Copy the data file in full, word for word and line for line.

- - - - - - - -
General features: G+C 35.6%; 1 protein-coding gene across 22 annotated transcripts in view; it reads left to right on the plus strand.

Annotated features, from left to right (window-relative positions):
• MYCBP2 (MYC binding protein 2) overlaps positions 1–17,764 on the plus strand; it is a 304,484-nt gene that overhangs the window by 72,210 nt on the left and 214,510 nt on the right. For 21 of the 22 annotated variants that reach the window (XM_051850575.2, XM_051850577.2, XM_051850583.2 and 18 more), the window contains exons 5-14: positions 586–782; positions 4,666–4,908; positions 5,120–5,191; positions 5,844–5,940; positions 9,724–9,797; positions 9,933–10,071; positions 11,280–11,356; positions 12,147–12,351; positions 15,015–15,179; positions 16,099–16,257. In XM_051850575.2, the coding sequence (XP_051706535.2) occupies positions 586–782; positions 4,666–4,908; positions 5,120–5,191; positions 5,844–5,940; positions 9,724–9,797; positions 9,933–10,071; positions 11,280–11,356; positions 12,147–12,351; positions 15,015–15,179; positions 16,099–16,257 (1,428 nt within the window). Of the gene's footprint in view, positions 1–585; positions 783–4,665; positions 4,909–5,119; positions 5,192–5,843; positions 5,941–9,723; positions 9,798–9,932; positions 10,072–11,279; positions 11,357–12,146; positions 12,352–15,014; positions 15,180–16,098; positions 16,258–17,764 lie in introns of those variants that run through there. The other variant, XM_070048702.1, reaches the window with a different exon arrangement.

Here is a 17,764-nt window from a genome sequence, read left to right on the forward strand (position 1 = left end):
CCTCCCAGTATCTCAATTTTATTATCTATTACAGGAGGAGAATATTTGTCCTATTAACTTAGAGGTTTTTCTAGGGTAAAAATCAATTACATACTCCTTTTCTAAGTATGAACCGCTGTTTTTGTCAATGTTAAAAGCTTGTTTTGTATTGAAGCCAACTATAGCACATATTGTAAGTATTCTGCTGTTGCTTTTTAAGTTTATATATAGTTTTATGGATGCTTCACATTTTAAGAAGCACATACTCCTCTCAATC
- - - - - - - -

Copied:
General features: G+C 35.6%; 1 protein-coding gene across 22 annotated transcripts in view; it reads left to right on the plus strand.

Annotated features, from left to right (window-relative positions):
• MYCBP2 (MYC binding protein 2) overlaps positions 1–17,764 on the plus strand; it is a 304,484-nt gene that overhangs the window by 72,210 nt on the left and 214,510 nt on the right. For 21 of the 22 annotated variants that reach the window (XM_051850575.2, XM_051850577.2, XM_051850583.2 and 18 more), the window contains exons 5-14: positions 586–782; positions 4,666–4,908; positions 5,120–5,191; positions 5,844–5,940; positions 9,724–9,797; positions 9,933–10,071; positions 11,280–11,356; positions 12,147–12,351; positions 15,015–15,179; positions 16,099–16,257. In XM_051850575.2, the coding sequence (XP_051706535.2) occupies positions 586–782; positions 4,666–4,908; positions 5,120–5,191; positions 5,844–5,940; positions 9,724–9,797; positions 9,933–10,071; positions 11,280–11,356; positions 12,147–12,351; positions 15,015–15,179; positions 16,099–16,257 (1,428 nt within the window). Of the gene's footprint in view, positions 1–585; positions 783–4,665; positions 4,909–5,119; positions 5,192–5,843; positions 5,941–9,723; positions 9,798–9,932; positions 10,072–11,279; positions 11,357–12,146; positions 12,352–15,014; positions 15,180–16,098; positions 16,258–17,764 lie in introns of those variants that run through there. The other variant, XM_070048702.1, reaches the window with a different exon arrangement.

Here is a 17,764-nt window from a genome sequence, read left to right on the forward strand (position 1 = left end):
CCTCCCAGTATCTCAATTTTATTATCTATTACAGGAGGAGAATATTTGTCCTATTAACTTAGAGGTTTTTCTAGGGTAAAAATCAATTACATACTCCTTTTCTAAGTATGAACCGCTGTTTTTGTCAATGTTAAAAGCTTGTTTTGTATTGAAGCCAACTATAGCACATATTGTAAGTATTCTGCTGTTGCTTTTTAAGTTTATATATAGTTTTATGGATGCTTCACATTTTAAGAAGCACATACTCCTCTCAATC